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A custom authentication provider has to implement at very least two things, an AuthenticationProviderPluginModule, and an AuthenticationProvider. The AuthenticationProvider class both serves as the class that provides authentication, but also serves as part of the API for plugin consumers. If plugin consumers want to use a particular type of authentication when they make a request, they may pass that AuthenticationProvider class into the `ApplicationLink.createAuthenticatedRequestFactory()`. For this reason, rather than exposing a class that should not be used directly by plugins, it is better to extend AuthenticationProvider with your own interface that you can expose, and then implement that interface with your implementation class.

There are two choices of authentication providers that you can implement (you can also implement both). The first is ImpersonatingAuthenticationProvider, which allows you to make requests on behalf of a user. OAuth is an example of an impersonating authentication provider. The other is NonImpersonatingAuthenticationProvider,which is for authenticators that just use static credentials, such as a configured username and password. For Twitter, we are using OAuth, so I’m going to implement the first one.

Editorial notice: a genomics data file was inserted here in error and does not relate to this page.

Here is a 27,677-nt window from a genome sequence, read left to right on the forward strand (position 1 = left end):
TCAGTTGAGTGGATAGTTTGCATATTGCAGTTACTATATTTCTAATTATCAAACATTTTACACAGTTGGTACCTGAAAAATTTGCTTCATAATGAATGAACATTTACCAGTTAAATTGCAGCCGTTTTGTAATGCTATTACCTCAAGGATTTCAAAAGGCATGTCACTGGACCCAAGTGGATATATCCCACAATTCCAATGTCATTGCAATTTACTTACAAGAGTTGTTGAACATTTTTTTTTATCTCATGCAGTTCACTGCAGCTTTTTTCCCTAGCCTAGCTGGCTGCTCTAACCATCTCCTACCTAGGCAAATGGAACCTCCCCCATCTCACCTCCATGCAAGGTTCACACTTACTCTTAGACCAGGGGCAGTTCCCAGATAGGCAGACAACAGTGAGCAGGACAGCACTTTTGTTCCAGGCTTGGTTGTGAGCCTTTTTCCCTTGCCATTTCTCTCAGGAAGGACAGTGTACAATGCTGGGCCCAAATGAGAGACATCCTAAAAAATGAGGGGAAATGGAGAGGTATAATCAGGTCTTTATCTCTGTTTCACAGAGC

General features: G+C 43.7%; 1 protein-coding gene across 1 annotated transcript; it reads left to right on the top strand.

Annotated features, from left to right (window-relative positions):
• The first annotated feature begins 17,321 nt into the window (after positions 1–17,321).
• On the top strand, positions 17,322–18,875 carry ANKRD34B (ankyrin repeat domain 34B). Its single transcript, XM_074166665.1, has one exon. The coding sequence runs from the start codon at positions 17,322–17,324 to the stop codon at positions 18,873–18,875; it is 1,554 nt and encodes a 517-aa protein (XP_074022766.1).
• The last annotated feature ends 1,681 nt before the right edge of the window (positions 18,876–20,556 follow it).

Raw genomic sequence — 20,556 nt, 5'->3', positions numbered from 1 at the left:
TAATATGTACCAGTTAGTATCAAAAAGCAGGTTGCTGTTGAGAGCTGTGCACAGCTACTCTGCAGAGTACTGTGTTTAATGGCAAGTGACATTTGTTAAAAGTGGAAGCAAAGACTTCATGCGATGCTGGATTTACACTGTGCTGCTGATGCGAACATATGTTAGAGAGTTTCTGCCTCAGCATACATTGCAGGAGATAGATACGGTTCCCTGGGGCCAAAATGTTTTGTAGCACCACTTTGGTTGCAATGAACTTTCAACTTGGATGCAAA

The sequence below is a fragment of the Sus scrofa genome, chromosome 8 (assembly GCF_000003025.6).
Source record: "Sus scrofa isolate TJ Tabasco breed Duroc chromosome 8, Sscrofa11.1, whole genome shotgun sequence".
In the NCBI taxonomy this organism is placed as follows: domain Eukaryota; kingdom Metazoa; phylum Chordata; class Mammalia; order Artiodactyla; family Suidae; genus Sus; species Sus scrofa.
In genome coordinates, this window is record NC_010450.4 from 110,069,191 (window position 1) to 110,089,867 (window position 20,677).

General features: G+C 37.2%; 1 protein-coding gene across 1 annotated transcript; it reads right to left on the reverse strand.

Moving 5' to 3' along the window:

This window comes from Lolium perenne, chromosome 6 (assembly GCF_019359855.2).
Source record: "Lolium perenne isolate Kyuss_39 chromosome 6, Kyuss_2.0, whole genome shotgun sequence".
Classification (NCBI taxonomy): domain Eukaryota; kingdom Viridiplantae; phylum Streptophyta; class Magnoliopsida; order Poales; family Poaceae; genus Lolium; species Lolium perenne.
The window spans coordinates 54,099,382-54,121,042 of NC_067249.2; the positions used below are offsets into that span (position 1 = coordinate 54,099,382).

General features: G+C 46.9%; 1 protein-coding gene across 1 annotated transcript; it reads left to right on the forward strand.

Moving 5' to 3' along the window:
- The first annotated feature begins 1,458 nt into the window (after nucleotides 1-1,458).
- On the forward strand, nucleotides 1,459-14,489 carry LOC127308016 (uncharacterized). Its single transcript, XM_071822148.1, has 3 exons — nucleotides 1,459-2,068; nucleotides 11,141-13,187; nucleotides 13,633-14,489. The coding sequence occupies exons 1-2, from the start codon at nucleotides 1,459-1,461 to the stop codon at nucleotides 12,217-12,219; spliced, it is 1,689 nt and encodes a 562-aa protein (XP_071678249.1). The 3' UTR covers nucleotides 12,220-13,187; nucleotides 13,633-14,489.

So my interface looks like this:

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public interface TwitterOAuthAuthenticationProvider
extends ImpersonatingAuthenticationProvider {}

Next I need to implement the plugin module:

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public class TwitterOAuthAuthenticationProviderPluginModule
implements AuthenticationProviderPluginModule {

This has three methods for me to implement. The simplest is `getAuthenticationProviderClass()`. This should return the interface that I created above:

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public Class getAuthenticationProviderClass() {
return TwitterOAuthAuthenticationProvider.class;
}

The second is `getConfigUrl()`. This is used to return the URL for the screen that is used to configure this authentication. This screen will be displayed in an iframe on the AppLinks configuration dialog. If you want it to be cross product, the simplest way to implement this screen is using a servlet. For an example, see the TwitterOAuthAuthenticaitonProviderServlet implementation in the provided example code. This URL could also be a URL served by a remote system, which may be useful for for configuring a remote application to trust the local application. A key service for use with the servlet is AuthenticationConfigurationManager, which your plugin can use to store authentication configuration. My implementation to get the URL is as follows: